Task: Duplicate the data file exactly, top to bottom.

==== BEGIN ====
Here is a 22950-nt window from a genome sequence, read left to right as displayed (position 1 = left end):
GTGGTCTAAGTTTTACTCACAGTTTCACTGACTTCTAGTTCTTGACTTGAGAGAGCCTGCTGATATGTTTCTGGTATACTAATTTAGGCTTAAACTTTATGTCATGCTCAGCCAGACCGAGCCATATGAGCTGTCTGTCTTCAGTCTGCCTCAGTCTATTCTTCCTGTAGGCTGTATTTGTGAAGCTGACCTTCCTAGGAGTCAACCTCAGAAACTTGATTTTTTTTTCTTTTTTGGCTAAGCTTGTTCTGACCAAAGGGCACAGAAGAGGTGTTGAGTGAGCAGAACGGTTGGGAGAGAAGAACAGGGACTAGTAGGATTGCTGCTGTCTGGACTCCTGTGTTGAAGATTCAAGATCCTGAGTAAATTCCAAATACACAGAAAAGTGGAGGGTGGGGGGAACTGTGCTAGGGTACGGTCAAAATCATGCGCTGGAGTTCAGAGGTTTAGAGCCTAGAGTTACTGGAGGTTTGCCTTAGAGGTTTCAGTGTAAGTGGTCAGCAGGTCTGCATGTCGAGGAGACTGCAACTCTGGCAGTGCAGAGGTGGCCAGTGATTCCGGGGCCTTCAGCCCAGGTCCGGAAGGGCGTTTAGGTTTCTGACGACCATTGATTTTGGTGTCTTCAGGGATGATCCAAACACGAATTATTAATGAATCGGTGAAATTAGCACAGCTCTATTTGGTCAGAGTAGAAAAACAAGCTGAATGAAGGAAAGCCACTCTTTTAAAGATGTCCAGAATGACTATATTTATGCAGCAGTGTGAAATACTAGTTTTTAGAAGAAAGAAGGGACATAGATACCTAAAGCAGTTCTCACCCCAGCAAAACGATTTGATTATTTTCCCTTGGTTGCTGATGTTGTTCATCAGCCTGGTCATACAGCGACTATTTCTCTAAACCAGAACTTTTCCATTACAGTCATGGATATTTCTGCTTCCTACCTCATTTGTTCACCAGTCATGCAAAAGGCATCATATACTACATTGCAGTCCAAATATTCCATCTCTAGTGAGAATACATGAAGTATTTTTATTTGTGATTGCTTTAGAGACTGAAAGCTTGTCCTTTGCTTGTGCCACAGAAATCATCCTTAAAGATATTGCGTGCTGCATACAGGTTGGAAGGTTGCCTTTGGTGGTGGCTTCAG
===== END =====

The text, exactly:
Here is a 22950-nt window from a genome sequence, read left to right as displayed (position 1 = left end):
GTGGTCTAAGTTTTACTCACAGTTTCACTGACTTCTAGTTCTTGACTTGAGAGAGCCTGCTGATATGTTTCTGGTATACTAATTTAGGCTTAAACTTTATGTCATGCTCAGCCAGACCGAGCCATATGAGCTGTCTGTCTTCAGTCTGCCTCAGTCTATTCTTCCTGTAGGCTGTATTTGTGAAGCTGACCTTCCTAGGAGTCAACCTCAGAAACTTGATTTTTTTTTCTTTTTTGGCTAAGCTTGTTCTGACCAAAGGGCACAGAAGAGGTGTTGAGTGAGCAGAACGGTTGGGAGAGAAGAACAGGGACTAGTAGGATTGCTGCTGTCTGGACTCCTGTGTTGAAGATTCAAGATCCTGAGTAAATTCCAAATACACAGAAAAGTGGAGGGTGGGGGGAACTGTGCTAGGGTACGGTCAAAATCATGCGCTGGAGTTCAGAGGTTTAGAGCCTAGAGTTACTGGAGGTTTGCCTTAGAGGTTTCAGTGTAAGTGGTCAGCAGGTCTGCATGTCGAGGAGACTGCAACTCTGGCAGTGCAGAGGTGGCCAGTGATTCCGGGGCCTTCAGCCCAGGTCCGGAAGGGCGTTTAGGTTTCTGACGACCATTGATTTTGGTGTCTTCAGGGATGATCCAAACACGAATTATTAATGAATCGGTGAAATTAGCACAGCTCTATTTGGTCAGAGTAGAAAAACAAGCTGAATGAAGGAAAGCCACTCTTTTAAAGATGTCCAGAATGACTATATTTATGCAGCAGTGTGAAATACTAGTTTTTAGAAGAAAGAAGGGACATAGATACCTAAAGCAGTTCTCACCCCAGCAAAACGATTTGATTATTTTCCCTTGGTTGCTGATGTTGTTCATCAGCCTGGTCATACAGCGACTATTTCTCTAAACCAGAACTTTTCCATTACAGTCATGGATATTTCTGCTTCCTACCTCATTTGTTCACCAGTCATGCAAAAGGCATCATATACTACATTGCAGTCCAAATATTCCATCTCTAGTGAGAATACATGAAGTATTTTTATTTGTGATTGCTTTAGAGACTGAAAGCTTGTCCTTTGCTTGTGCCACAGAAATCATCCTTAAAGATATTGCGTGCTGCATACAGGTTGGAAGGTTGCCTTTGGTGGTGGCTTCAG